There are nearly 60 million Americans who are CPR-trained or medical professionals. With those numbers the odds are high one will be near a victim and able to provide life-saving support before an ambulance arrives. We realized the solution to improving survival rates was simply to notify these individuals that their help is needed nearby. After further research, we found that several countries were in the process of adopting a similar idea at a governmental level, and studies have shown that this has increased the survival rate significantly. We had the research and the technology, and we knew that this was a platform that not only had real-world potential but real-world successes.
How does EMBER work if I’m just any person off the street who wants to use your product?
Shadi: Our app is available across all app stores to anyone with a smartphone. If you are walking on the street and you or a loved one has a sudden medical emergency, you can tap the in-app alert button to notify 911 and the nearest medics around you that you need help. Of course, there may be emergencies in which your movement may be limited. Our app allows your loved ones to download the app on their own smartphones—we’ve even enabled voice activation for easier access.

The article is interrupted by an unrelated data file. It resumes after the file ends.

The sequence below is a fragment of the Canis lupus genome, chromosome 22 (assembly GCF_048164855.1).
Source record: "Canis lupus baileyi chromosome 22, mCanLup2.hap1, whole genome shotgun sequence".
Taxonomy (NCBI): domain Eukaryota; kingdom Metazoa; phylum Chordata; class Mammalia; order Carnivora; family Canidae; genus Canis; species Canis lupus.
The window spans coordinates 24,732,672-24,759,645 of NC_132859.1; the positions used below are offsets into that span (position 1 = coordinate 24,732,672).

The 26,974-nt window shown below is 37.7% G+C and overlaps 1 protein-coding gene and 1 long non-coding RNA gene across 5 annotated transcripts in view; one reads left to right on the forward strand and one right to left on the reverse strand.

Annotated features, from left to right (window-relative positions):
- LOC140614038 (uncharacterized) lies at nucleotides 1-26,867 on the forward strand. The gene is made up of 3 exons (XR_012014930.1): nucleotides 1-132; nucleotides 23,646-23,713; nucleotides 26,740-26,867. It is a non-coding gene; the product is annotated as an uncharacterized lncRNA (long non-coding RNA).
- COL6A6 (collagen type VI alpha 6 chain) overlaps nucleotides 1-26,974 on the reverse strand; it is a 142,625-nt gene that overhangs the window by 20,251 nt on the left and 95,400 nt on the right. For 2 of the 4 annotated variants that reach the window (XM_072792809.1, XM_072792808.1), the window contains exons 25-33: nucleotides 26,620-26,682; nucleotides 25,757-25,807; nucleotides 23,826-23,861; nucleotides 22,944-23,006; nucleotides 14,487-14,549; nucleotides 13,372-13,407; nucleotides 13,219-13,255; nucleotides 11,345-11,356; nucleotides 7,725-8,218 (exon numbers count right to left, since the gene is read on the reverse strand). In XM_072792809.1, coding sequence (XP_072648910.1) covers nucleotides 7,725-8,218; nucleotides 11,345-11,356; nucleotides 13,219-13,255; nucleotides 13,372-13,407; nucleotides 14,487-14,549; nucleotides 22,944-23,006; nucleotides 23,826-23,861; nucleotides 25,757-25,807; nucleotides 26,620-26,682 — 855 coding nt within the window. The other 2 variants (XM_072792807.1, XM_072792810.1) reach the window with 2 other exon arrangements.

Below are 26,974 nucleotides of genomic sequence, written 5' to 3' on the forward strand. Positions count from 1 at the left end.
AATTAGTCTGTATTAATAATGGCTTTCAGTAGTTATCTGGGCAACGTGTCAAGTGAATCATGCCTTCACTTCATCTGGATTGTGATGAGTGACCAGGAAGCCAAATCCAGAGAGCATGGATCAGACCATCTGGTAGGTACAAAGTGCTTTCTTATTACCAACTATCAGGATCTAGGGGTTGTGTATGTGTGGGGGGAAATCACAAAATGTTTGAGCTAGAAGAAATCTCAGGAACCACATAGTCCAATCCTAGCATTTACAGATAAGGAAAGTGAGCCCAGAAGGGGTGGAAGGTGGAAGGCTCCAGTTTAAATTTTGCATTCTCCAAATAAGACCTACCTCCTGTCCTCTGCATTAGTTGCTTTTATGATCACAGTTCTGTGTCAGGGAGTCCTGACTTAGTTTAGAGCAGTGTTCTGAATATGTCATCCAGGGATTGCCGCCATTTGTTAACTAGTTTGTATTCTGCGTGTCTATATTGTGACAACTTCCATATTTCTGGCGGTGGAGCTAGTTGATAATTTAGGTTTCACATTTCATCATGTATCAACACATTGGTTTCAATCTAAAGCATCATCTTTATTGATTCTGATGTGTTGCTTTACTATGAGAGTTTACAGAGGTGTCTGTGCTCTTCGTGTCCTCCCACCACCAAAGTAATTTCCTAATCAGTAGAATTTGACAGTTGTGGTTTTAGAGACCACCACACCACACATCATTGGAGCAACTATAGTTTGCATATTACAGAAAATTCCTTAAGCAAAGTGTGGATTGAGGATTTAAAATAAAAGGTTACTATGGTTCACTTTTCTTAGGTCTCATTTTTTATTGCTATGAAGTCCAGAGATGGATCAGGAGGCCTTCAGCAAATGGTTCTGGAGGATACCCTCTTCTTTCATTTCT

What happens when your app gets notified?
Shadi: Once the alert button is pressed, we simultaneously send your location to 911 and to nearby medics. When the medic is notified, they can choose to respond with a one-tap confirmation. They are then guided through in-app navigation to your location and will provide on-site support in the form of CPR and/or defibrillation until the ambulance arrives.